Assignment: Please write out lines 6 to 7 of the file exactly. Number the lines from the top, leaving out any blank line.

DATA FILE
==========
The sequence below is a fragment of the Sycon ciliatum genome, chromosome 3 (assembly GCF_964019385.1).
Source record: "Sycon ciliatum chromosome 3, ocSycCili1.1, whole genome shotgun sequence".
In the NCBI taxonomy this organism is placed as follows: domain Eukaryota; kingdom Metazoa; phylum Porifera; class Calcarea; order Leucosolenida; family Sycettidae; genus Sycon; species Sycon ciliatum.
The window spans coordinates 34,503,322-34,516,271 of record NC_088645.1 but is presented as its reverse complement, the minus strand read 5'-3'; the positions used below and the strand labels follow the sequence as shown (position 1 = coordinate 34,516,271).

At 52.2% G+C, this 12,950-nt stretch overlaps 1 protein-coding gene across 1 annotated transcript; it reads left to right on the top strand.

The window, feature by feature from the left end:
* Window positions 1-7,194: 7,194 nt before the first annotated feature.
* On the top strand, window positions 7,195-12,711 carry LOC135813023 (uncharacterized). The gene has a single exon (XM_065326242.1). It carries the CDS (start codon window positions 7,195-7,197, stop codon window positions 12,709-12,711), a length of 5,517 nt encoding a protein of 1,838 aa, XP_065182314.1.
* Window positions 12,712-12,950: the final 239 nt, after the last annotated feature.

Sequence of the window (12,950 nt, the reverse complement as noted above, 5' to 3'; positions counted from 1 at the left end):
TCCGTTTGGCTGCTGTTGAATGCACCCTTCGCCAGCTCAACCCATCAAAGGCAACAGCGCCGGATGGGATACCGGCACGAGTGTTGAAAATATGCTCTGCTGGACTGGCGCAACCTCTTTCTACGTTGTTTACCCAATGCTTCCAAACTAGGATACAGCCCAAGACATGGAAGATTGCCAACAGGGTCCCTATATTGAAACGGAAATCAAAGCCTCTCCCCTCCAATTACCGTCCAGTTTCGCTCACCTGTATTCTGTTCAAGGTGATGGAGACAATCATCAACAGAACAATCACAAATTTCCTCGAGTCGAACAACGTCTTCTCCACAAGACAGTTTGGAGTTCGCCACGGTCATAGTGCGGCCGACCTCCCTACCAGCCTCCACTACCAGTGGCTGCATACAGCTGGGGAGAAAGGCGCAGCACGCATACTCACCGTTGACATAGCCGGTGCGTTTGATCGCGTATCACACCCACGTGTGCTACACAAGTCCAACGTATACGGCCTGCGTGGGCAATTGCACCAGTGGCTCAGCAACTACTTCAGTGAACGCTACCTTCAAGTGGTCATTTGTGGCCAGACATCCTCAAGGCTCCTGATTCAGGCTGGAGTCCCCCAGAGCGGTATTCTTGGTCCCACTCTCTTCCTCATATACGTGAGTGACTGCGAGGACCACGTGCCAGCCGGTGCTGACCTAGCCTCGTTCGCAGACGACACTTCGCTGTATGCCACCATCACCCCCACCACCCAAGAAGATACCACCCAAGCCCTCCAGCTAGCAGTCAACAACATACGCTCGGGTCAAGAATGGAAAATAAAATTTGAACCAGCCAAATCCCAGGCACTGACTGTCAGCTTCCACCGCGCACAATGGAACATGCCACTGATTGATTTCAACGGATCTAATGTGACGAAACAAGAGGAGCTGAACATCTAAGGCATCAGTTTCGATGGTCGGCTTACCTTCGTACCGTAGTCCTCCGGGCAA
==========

The window, feature by feature from the left end:
* Window positions 1-7,194: 7,194 nt before the first annotated feature.